- A fever for 3 days
- Cough that turns wet
- A cough that “gets deeper into my chest”
- Runny nose that turns yellow
The oversimplified answer is “none of the above“, at least not without having a doctor check you out first, to decide whether it’s a virus or a bacteria. The above scenarios, while a legitimate problem for patients, are usually caused by viruses and not bacteria — which means the antibiotics are totally unhelpful. In terms of the above scenarios:
- A fever is normal in any virus infection, even over 40 degrees, and can last a few days
- a “wet cough” implying bronchitis still doesn’t mean it’s a bacteria — viruses are the most common cause
- Yellowish/greenish runny nose does not always mean bacteria — it’s simply white cells fighting off your infection, again usually just a virus
This brings up one of my daily jobs in clinic: convincing patients with simple viral infections that they do not need antibiotics.
I discussed this topic yesterday on China Radio International’s Beyond Beijing program, along with three experts from Chinese hospitals and the World Health Organization. Called “The Abuse of Antibiotics”, you can listen to the one hour program by clicking here. The main concern was recent news from China health agencies that the rate of antibiotic use in China (as well as adverse reactions) is very high compared to many countries. Antibiotics are also overused in America, especially for common cold symptoms.
And this well-known international overuse of antibiotics is causing dangerously high resistance rates. In other words, every time your doctor gives you antibiotics for a simple cold or bronchitis, you not only are not treating your likely-viral infection, but you are increasing your risk that next time, when you actually need to fight off a serious bacterial infection, your antibiotic will no longer work on you. Antibiotic abuse is a very real situation which is especially serious in hospitals and ICU wards. For example, many healthy young people are now getting more serious skin infections from the MRSA bacteria (=”Methicillin Resistant Staphylococcus Aureus”), which are much harder to treat now due to increasing resistance.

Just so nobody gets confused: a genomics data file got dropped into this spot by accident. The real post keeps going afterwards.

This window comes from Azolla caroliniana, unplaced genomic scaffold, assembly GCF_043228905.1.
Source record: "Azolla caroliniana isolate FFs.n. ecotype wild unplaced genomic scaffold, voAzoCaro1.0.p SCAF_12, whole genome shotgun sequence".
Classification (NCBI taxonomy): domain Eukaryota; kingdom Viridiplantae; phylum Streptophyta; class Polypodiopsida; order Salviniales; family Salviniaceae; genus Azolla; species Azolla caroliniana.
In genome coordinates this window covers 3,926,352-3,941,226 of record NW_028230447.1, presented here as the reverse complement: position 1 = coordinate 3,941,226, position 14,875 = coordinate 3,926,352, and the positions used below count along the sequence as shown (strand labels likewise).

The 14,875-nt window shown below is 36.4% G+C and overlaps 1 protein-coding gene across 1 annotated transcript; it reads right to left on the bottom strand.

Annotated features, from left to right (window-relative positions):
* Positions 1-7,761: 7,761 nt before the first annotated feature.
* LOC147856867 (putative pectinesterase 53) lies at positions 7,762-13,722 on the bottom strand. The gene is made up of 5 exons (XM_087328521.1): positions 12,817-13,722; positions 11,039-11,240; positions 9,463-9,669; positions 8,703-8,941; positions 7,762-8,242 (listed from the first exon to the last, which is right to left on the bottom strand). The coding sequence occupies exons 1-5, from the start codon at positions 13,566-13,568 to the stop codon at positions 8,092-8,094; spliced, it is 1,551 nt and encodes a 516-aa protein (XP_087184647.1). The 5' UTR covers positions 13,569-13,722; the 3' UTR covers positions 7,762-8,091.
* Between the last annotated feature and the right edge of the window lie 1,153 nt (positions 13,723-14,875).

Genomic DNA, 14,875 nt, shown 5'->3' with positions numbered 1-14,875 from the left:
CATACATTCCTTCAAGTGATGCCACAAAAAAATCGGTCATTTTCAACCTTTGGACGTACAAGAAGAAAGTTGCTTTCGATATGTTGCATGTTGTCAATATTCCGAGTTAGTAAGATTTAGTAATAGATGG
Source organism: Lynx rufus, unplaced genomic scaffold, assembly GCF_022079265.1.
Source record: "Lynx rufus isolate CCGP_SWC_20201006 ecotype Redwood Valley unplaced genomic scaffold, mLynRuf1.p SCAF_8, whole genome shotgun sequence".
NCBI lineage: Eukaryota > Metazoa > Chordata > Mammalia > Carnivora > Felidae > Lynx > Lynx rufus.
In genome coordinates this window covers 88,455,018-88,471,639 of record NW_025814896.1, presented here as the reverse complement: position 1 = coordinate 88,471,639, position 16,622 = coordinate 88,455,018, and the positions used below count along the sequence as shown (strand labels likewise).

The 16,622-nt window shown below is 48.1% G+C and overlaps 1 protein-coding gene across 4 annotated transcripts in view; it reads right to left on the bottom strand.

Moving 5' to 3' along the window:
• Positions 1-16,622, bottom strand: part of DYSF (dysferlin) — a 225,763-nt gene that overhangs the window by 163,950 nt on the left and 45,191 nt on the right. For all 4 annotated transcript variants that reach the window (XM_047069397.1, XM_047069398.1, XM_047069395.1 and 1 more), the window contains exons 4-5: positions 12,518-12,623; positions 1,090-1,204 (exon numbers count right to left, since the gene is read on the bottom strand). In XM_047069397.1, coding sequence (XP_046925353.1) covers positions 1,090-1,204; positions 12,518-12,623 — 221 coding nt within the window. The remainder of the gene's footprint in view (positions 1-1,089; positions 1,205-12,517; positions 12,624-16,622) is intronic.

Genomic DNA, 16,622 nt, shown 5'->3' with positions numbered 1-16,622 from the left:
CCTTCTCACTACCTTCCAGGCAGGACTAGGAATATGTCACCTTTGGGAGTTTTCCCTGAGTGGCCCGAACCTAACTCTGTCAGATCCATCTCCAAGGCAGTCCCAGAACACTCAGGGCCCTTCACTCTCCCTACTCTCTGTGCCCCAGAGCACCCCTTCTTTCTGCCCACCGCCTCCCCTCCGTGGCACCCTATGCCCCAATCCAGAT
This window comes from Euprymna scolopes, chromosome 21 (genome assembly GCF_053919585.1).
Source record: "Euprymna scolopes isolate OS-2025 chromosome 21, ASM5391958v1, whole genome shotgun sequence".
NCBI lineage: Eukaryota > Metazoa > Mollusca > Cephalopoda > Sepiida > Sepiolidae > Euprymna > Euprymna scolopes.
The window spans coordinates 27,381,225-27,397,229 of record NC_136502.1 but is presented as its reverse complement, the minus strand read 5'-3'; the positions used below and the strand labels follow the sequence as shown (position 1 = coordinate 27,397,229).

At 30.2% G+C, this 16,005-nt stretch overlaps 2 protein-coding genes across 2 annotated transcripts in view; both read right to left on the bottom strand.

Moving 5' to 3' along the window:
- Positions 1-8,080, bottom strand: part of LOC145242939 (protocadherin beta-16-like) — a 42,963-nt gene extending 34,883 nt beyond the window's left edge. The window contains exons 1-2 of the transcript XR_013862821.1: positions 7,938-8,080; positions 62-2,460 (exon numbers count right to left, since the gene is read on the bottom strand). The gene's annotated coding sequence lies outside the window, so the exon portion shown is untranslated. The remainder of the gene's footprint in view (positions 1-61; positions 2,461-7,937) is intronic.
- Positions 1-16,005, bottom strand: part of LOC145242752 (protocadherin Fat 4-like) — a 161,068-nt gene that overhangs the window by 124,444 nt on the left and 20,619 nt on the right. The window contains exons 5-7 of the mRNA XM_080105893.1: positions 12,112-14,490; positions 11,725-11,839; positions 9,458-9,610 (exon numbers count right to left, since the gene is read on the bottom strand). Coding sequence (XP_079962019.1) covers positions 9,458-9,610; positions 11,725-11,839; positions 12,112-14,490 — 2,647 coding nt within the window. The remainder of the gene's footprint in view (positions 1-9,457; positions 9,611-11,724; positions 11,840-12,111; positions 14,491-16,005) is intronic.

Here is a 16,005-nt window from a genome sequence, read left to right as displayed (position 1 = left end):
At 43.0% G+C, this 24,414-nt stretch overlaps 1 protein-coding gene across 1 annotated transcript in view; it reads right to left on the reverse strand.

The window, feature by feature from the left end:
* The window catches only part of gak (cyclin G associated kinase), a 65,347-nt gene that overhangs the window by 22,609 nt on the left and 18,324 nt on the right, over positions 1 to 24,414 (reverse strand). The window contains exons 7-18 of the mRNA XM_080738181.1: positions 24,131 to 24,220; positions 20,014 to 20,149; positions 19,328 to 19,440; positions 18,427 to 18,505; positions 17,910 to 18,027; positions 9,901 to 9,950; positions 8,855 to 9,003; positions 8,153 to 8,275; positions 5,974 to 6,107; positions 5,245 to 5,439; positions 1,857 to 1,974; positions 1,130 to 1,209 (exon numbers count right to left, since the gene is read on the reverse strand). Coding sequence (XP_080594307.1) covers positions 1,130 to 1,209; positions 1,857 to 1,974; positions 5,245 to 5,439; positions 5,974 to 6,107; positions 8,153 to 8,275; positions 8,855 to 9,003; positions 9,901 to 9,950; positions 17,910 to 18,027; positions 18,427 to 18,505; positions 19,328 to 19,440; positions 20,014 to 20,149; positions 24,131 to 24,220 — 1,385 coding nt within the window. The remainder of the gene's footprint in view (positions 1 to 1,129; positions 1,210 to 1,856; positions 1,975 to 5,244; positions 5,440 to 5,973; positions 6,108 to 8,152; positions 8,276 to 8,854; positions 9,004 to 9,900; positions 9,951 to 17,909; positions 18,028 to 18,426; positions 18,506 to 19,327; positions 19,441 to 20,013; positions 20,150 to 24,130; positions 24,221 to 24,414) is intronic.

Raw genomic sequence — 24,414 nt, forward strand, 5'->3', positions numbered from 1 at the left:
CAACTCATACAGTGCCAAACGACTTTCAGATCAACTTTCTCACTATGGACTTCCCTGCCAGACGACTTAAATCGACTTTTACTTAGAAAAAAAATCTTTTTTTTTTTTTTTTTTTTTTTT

So What Can We Do?
One of our panel conclusions was that antibiotic abuse is an international issue that transcends borders. The radio panel’s WHO representative mentioned a successful program in Europe which plastered buses and other public spots with a “Not All Bugs Need Drugs” campaign. This started a healthy community discussion which actually did lead to a drop in antibiotic prescriptions.
Every country needs to tackle antibiotic abuse from many angles:
- Doctors have to stop prescribing antibiotics for virus infections
- Docs need to educate their patients much better about the virus/bacteria difference
- Patients need to stop self-treating themselves with antibiotics
- Pharmacies need to stop giving patients antibiotics without prescriptions
- Hospitals need to stop selling antibiotics for a profit
- Animal farms need to stop giving their animals antibiotics simply for growth yields
The World Health Organization has a program dedicated to decreasing antimicrobial resistance worldwide; you can see their documents and information here. There is also a good website with info geared more for kids and parents; it also has patient handouts in Chinese and other languages. Below is a poster from the Not All Bugs Need Drugs campaign:
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